As a ceramic material bone china is a highly specialised product and is the basis of the world's most attractive and expensive types of tableware, mainly due to its translucency, whiteness, bright glaze, decoration quality, and high strength. Despite numerous studies on bone china made by several authors over many years, insufficient is known even today about the chemical reactions and physical processes taking place between the various raw materials which make up the body, during biscuit firing. As a result, there is still controversy about the formation and chemistry of its constituent phases, particularly the glassy matrix phase. In this paper, part of an extended study, the biscuit firing process and the resultant microstructure of the bone china body, studied using a combination of techniques such as X-ray diffraction (XRD) and scanning electron microscopy (SEM), is reported. It is clearly shown that fired bone china body consists of crystals of anorthite, beta-TCP, and also a small amount of quartz, rather unevenly dispersed in a complex glassy matrix phase. (C) 2002 Elsevier Science Ltd. All rights reserved.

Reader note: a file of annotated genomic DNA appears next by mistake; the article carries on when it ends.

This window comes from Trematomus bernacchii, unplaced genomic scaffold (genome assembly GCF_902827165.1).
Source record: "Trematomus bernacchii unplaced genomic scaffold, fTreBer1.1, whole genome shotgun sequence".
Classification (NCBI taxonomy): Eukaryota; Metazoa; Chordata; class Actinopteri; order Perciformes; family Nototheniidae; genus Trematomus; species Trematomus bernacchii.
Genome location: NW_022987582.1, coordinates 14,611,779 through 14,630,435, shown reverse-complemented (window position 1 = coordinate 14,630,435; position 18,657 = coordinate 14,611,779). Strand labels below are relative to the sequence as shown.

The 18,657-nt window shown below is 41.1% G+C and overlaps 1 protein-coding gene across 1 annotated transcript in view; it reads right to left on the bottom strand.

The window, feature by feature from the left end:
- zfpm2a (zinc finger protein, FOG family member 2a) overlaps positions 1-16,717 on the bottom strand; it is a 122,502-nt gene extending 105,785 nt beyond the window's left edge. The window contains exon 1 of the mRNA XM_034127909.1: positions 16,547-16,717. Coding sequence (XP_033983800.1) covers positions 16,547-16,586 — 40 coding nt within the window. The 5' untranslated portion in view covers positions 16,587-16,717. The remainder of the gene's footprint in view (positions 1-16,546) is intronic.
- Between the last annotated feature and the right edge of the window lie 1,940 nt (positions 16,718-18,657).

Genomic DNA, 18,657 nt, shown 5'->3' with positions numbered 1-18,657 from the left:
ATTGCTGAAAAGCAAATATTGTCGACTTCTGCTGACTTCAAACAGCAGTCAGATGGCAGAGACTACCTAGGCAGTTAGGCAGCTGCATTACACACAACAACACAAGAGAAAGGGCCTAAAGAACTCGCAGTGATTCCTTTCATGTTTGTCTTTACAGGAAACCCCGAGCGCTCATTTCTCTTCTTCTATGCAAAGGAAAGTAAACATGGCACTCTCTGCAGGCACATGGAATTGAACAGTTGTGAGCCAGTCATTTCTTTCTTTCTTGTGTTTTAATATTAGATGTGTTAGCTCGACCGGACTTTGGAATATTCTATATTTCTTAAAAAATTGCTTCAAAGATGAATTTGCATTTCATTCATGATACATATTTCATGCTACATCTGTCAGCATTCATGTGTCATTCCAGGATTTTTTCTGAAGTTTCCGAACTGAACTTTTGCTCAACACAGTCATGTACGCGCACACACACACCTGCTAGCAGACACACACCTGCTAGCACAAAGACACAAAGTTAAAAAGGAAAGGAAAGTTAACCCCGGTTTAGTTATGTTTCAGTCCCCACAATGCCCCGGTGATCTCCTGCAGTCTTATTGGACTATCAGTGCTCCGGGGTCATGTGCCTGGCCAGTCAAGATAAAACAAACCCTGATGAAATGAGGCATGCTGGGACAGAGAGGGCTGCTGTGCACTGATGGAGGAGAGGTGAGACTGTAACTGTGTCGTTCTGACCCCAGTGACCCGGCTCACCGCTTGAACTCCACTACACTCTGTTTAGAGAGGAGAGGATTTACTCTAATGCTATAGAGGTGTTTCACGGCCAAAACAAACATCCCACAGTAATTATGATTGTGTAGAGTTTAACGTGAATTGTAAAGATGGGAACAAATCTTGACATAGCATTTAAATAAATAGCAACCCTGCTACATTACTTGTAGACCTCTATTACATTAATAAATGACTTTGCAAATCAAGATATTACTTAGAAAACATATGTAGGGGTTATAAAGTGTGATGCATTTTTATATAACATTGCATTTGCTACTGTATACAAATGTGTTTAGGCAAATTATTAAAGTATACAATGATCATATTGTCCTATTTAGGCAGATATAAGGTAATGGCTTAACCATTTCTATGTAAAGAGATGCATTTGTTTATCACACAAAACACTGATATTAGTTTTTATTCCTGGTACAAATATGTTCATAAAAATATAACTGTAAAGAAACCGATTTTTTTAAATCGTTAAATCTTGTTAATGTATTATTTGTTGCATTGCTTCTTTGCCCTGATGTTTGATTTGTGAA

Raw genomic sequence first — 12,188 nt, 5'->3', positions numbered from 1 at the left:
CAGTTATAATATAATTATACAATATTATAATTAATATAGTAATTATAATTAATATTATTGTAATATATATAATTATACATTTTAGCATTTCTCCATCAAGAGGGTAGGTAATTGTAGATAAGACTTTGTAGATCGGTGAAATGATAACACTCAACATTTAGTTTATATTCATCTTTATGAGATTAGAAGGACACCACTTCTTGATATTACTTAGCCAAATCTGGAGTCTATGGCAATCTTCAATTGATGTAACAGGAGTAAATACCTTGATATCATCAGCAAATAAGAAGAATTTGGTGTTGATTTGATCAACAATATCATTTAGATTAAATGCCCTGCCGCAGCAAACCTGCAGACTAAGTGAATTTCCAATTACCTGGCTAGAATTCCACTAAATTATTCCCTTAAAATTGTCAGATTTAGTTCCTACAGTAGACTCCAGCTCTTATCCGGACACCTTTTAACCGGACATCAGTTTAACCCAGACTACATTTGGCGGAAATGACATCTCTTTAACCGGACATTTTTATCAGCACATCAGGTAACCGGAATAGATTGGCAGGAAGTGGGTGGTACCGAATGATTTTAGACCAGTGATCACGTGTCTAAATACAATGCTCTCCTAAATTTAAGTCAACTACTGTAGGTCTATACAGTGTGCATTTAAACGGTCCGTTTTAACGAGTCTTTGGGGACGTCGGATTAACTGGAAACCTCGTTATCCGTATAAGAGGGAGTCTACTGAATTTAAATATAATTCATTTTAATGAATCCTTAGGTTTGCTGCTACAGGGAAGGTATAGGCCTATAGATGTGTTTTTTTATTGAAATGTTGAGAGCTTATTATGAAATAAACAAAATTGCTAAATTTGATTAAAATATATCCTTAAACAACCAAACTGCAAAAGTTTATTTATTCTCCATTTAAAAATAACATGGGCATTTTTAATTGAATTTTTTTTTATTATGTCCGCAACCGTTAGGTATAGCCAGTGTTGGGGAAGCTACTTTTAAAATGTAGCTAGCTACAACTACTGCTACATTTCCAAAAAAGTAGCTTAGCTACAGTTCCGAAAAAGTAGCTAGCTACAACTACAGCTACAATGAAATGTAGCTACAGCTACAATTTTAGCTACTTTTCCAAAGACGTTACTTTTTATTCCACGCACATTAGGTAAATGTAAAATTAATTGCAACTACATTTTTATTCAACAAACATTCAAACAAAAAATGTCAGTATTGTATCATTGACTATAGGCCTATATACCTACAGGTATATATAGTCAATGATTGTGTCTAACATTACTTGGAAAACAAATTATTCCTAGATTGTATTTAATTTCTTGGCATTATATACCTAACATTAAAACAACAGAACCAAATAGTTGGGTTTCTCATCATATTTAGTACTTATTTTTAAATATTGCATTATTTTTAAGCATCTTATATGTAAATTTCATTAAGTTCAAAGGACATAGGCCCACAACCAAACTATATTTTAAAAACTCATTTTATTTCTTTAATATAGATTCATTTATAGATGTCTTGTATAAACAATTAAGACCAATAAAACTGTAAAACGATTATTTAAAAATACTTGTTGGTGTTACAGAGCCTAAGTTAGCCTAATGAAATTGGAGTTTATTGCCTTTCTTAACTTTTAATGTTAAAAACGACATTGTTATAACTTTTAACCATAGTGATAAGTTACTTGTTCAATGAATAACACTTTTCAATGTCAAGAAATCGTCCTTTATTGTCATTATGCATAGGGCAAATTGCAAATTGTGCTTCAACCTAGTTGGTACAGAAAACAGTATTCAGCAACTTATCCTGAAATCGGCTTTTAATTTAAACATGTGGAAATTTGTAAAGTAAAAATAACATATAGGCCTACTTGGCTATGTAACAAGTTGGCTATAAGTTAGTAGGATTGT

|Number of pages||6|
|Journal||Journal of the European Ceramic Society|
|Publication status||Published - 2002|